His current bestseller, A Theory of Everything, attempts to summarize and synthesize much of what Wilber has argued at more length in previous volumes. It thus serves as an introduction to this “integral vision” of, well, “everything” — in 142 pages of text and 39 pages of endnotes, many of which are essays. (Despite all the endnotes, Wilber sometimes fails to give any references for direct quotes and also gives only very general documentation for some references.) He appears to think he has reached the point of intellectual recognition and achievement where he can write a book about his other books. This book ends up being a running advertisement for those other books.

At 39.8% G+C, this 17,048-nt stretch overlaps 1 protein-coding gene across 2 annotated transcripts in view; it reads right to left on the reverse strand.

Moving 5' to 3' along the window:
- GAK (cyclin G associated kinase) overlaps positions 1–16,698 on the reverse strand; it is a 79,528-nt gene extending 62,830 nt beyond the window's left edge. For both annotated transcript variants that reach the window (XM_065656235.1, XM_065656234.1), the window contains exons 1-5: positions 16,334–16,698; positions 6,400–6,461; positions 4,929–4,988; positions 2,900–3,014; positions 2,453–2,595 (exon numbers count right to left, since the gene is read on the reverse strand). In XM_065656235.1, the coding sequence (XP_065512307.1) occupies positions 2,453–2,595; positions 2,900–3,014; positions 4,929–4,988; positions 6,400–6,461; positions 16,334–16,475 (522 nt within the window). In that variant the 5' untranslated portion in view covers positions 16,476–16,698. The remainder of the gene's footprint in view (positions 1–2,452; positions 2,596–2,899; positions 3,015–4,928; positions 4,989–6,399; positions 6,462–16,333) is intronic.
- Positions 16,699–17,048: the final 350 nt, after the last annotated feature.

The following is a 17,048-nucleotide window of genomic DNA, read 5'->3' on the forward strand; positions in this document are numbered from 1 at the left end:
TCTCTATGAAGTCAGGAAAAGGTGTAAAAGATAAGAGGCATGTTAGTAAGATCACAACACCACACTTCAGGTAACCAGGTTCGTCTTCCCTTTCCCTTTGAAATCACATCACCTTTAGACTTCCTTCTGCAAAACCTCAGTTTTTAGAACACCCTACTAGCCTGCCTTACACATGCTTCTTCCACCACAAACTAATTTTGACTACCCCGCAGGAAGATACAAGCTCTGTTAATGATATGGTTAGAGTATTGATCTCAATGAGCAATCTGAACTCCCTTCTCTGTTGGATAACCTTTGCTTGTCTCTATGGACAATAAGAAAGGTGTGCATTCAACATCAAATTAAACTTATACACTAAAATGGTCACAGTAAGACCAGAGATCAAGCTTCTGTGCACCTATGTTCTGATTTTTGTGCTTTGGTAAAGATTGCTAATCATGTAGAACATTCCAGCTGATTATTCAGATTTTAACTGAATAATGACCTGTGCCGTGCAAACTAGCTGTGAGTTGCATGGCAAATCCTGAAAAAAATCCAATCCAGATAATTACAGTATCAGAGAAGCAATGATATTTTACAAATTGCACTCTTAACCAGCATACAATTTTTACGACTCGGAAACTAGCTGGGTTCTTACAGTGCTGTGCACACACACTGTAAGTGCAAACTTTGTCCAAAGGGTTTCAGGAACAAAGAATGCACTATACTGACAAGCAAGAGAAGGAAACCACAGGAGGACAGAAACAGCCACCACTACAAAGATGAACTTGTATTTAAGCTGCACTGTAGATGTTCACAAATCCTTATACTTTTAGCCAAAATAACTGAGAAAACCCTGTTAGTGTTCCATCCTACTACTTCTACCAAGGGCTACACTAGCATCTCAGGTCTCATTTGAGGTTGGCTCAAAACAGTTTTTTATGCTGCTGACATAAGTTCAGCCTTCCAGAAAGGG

Wilber first presents his view of the Kosmos (not cosmos), which he takes from the Greek word for universe. This is “the patterned Whole of all existence, including the physical, emotional, mental, and spiritual realms. Ultimate reality was not merely the cosmos, or the physical dimension, but the Kosmos, or the physical and emotional and mental and spiritual dimensions altogether” (xi). Wilber then describes a common mindset that opposes his integral vision called “boomeritus,” which is narcissistic and rebellious against all (even legitimate) authority. He then applies his theory to the areas of science, religion, politics, medicine, business, education, and spirituality. He concludes with a mystical flourish in the chapter “One Taste,” which promises spiritual liberation for those who engage in “integral transformative practice.”